Transitions, Change, and Letting Go
I’m not your traditional blogger. In fact, I generally hate blogs, bloggers, and self-proclaimed “writers”. I have never had a personal blog to let my thoughts run (or in my case, walk slowly). Generally, my last few blog entries have talked about environmental and political scandals. Don’t get the wrong idea, I am no conspiracy theorist; I just dig a good scandal and like fighting the good fight. It seemed to me that blogging on the internet was the death of writing and print, but in fact, it ís what is keeping writing alive. Blogging is the vital transition and change that brings content to people anywhere in the world.
Recently, I went to Elena Brower and Garth Stevenson’s class at Virayoga to film a segment for Wanderlust. I know this is highly un-yogic of me, but I had an awfully long night out beforehand and did not get much sleep. The class was to begin at 11 and I had to be there at 10:30 to setup and talk. I woke up in a panic at 9:40 asking “what day of the week is it?” and immediately rushed out the door to Virayoga in SoHo.
I did not know what to expect because I haven’t been in many yoga classes, let alone Elena’s. The only yoga I have ever practiced was bikram, and that was a short stint.
You have to understand one thing if you don’t already; I am not one to blog about personal matters or feelings. Please don’t sit at your computer thinking, “Oh great, a sob story of some sorts from another scatter-brained, paranoid, neurotic, and Jewish New Yorker.” It’s not my usual content, but this bit of inspiration just could not stay away from the keyboard or monitor.
Elena started the class off with a speech that I thought was perfect for where I stood in the room. The speech was about transitions, relationships, and how to let one go. There were many ways I could relate.
It’s hard to talk about this, especially publicly, but I lost a close family member recently who happened to also be the backbone for everyone around her. Right before her death, I had talked to her on the phone and she wanted to know only a few things. “How is work? How is Bianca? Are you happy right now?” It was obvious she was letting go and wanted to make sure that what she was leaving behind was in the right place. She went on to ask all of her family members the same types of questions. What saddened me the most about letting go of this one person is that we had not become as close as we should have until recent years.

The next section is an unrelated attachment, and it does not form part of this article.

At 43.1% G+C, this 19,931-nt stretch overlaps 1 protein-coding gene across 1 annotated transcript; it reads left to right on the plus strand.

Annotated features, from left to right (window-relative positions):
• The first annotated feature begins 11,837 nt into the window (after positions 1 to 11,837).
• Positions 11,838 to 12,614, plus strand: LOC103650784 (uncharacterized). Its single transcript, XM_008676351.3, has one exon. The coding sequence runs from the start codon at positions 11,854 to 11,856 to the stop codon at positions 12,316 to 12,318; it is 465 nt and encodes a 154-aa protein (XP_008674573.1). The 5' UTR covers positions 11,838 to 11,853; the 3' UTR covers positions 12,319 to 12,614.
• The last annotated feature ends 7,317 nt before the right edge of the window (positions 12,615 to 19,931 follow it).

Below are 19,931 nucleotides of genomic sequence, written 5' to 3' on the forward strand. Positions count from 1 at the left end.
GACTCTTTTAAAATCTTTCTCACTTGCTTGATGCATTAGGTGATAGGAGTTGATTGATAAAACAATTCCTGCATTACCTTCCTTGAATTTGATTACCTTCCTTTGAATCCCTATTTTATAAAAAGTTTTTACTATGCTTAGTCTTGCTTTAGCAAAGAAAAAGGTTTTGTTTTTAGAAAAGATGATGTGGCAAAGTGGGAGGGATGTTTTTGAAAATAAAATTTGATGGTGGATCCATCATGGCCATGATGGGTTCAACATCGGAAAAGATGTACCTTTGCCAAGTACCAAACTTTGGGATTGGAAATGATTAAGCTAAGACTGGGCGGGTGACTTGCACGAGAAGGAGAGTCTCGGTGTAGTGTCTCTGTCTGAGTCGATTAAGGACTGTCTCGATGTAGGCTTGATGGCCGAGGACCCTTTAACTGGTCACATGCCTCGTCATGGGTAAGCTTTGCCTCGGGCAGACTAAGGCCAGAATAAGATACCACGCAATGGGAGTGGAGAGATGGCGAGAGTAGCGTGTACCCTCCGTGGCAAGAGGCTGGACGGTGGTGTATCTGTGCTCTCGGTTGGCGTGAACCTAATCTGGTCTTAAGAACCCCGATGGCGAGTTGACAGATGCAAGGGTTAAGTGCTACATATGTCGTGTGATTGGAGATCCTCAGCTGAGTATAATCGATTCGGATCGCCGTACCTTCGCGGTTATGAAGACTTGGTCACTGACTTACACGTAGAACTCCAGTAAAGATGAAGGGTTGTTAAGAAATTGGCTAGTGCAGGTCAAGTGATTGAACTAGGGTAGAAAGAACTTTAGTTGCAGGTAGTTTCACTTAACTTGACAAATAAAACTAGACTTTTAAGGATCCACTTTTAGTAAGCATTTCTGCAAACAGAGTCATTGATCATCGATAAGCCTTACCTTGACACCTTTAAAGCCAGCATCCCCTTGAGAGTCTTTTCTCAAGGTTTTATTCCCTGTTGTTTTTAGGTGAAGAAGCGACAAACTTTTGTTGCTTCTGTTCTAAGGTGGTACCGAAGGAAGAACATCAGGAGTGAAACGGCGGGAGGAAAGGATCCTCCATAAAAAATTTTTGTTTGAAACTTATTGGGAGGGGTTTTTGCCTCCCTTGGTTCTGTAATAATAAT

I have never been good at letting go, moving on, transitions or change. What helps me get through these things (somewhat) are the sayings of those wiser and older. One such quote is one that my father repeats from a Robert Frost poem: “The woods are lovely, dark and deep. But I have promises to keep, and miles to go before I sleep.” On the day of the funeral specifically and in general, I think about this quote. If you are a literal person and cannot see into things you may think, “Well OK, it is about someone stopping by woods on a snowy evening and taking it all in.” In my opinion, it is not that simple. The question here is, what do the woods stand for? Are they bad or good? In my experiences, the woods have represented wildness, youth, and confusion. The lesson this poem teaches us is that yes, be wild, enjoy your youth and your irrationalities; but know that before you can rest you have to let go of that and take care of your real responsibilities. It says that you have to make sure everything is in its right place before you are (for lack of a better term) finished.
Since it is 2AM on a Saturday night (or Sunday morning if the glass is half empty for you), I don’t think I can write much more. Instead, I will leave you with the words of others that made change a less hated process and have helped me travel from one place in my life to another with the passing of a loved one:
“We can live without religion and meditation, but we cannot survive without human affection.”
“There is nothing wrong with change, if it is in the right direction”210 views